# Proof of $\displaystyle \lim_{x \to p+}f(x) = l \land \lim_{x \to p-}f(x) = l \implies \lim_{x \to p}f(x) = l$

Let $f:(a,b) \to \mathbb{R}$ and $p \in (a,b)$.

In proving the following implication, I am unsure about one step

$\displaystyle \lim_{x \to p+}f(x) = l \land \lim_{x \to p-}f(x) = l \implies \lim_{x \to p}f(x) = l$

Supposing $\displaystyle \lim_{x \to p+}f(x) = l$ and $\displaystyle \lim_{x \to p-}f(x) = l$ we have, given $\epsilon > 0$

$\exists \delta_1 > 0 : \forall x \in (a,b)$ with $0 < x-p < \delta_1, \lvert f(x) - l \rvert < \epsilon$

$\exists \delta_2 > 0 : \forall x \in (a,b)$ with $- \delta_2 < x-p < 0, \lvert f(x) - l \rvert < \epsilon$

Set $\delta = \min \{ \delta_1 , \delta_2 \}$

This step seems intuitively obvious, does it suffice to say that

$\forall x \in (a,b)$ with $0 < \lvert x - p \rvert < \delta, \lvert f(x) - l \rvert < \epsilon$

since $\delta \leq \delta_1, \delta_2$

Sorry if this is a trivial question.

• It is okay. Also note that $\delta>0$ – drhab Apr 14 '14 at 9:09

This is correct, your proof is not perfect, but enough clear and understandable. To be more precise, you could finish that step as follows (I exaggerated a bit to emphasize my the intention):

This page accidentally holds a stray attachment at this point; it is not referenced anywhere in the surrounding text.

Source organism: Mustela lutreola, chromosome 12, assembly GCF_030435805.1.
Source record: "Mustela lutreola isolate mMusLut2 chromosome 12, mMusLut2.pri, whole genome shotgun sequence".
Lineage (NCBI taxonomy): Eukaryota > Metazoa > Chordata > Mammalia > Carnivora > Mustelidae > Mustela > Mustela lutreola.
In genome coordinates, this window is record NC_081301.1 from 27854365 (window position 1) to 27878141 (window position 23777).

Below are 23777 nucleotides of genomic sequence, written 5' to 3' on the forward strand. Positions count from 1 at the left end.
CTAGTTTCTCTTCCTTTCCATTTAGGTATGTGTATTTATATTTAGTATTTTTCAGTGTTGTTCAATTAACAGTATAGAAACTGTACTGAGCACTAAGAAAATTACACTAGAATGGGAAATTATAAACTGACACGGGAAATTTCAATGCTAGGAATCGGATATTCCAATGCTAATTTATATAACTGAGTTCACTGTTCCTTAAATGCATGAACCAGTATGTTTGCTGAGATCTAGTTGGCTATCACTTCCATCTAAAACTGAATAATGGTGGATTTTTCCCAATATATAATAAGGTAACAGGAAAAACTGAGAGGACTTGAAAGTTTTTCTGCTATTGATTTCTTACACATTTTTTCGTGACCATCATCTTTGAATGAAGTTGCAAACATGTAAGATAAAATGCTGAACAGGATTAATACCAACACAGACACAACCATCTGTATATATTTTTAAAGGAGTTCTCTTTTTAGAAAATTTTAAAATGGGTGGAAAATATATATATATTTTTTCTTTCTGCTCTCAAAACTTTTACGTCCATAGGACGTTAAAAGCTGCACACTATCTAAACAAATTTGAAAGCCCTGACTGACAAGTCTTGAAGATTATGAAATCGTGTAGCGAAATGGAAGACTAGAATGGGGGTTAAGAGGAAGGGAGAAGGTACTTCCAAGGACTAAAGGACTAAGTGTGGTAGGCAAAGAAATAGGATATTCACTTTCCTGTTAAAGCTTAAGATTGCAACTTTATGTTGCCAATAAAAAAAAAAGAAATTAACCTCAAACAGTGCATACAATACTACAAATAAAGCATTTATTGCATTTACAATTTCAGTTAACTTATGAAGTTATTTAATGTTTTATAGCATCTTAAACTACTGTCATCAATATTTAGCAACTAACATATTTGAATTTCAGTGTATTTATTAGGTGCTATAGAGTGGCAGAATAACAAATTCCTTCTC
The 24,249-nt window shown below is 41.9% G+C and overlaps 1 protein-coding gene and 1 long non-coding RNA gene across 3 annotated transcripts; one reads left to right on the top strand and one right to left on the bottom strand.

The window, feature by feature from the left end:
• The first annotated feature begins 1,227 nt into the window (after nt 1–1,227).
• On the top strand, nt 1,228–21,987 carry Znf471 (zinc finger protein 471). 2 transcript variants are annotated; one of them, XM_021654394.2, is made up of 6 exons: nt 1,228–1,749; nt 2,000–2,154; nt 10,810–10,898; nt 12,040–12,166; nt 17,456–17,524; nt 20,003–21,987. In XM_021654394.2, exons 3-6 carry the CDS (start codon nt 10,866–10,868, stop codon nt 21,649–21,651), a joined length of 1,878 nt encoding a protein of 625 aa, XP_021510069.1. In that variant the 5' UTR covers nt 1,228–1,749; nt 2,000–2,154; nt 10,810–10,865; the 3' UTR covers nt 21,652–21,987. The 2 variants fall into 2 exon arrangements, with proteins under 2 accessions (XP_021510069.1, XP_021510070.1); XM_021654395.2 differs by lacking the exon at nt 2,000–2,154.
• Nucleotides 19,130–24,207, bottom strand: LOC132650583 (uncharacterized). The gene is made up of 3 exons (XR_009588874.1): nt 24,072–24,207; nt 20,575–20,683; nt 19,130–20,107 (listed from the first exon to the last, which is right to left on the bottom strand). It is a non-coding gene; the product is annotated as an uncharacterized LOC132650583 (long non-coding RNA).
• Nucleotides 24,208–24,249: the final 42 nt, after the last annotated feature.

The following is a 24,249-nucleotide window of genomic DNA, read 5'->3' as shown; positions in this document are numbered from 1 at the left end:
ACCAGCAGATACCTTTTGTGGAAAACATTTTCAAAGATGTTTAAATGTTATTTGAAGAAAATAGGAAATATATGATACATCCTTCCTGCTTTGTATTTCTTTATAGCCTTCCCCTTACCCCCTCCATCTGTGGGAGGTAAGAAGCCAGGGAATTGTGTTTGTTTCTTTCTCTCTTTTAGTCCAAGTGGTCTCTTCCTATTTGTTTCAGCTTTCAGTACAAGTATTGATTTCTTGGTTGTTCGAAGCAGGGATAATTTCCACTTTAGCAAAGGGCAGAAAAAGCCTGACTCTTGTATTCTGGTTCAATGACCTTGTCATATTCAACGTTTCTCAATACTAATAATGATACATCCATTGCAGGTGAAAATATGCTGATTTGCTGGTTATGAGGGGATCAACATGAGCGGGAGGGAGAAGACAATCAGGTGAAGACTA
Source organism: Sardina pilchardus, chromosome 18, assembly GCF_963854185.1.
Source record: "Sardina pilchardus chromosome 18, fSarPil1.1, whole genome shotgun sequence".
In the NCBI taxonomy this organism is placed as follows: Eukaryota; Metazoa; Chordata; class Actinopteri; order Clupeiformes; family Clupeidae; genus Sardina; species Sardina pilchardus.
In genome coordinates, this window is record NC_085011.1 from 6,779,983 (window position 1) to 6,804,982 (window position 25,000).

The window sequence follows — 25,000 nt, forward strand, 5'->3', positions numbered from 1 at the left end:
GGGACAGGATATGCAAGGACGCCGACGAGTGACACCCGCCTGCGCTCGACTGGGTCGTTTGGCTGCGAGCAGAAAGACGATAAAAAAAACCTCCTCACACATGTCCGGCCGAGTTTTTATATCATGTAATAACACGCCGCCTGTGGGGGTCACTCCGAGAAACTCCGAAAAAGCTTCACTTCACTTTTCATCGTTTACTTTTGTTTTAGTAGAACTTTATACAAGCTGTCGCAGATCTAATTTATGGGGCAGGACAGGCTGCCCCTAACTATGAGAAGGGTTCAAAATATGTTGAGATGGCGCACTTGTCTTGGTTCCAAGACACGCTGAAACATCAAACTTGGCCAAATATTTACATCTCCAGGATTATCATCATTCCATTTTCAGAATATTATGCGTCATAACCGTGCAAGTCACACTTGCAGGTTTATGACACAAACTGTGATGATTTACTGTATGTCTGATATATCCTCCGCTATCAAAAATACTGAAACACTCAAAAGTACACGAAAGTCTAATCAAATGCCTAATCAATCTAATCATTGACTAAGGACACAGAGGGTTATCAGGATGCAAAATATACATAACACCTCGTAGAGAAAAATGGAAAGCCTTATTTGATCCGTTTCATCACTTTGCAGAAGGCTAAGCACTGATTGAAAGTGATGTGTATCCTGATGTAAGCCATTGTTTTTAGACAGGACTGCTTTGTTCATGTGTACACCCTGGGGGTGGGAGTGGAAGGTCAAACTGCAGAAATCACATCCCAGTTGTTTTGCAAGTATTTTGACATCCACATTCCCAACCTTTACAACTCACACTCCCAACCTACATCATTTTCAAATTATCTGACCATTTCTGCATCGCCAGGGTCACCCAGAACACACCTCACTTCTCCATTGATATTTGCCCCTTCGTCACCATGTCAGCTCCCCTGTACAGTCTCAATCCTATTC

We wanted to prove that there exists a particular $\delta$ given any $\varepsilon > 0$:

$$\forall \varepsilon > 0.\ \exists \delta > 0.\ \forall x \in (a,b).\ 0 < |x - p| < \delta \implies |f(x) - l| < \varepsilon. \tag{\spadesuit}$$

Let $\delta = \min\{\delta_1,\delta_2\}$, where $\delta_1$ and $\delta_2$ come from assumption for this particular $\varepsilon$ (this dependency is important, because the deltas are not any particular constants, instead they depend on the epsilon given).

Now, $|x - p| \leq \delta$ implies $|x - p| \leq \delta_1$ and $|x - p| \leq \delta_2$, hence $|f(x) - l| < \varepsilon$. Therefore, the $\delta$ as defined above satisfies the conditions of $(\spadesuit)$, that is, we proved the existence by constructing an appropriate element.

To summarize:

1. You have to note the dependency between $\delta$ and $\varepsilon$.
2. When dealing with an existential quantifier, instead of informally setting the variable to something, prove its existence by constructing it, e.g. "it exists because that formula calculates a number which has all the necessary properties".

I hope this helps $\ddot\smile$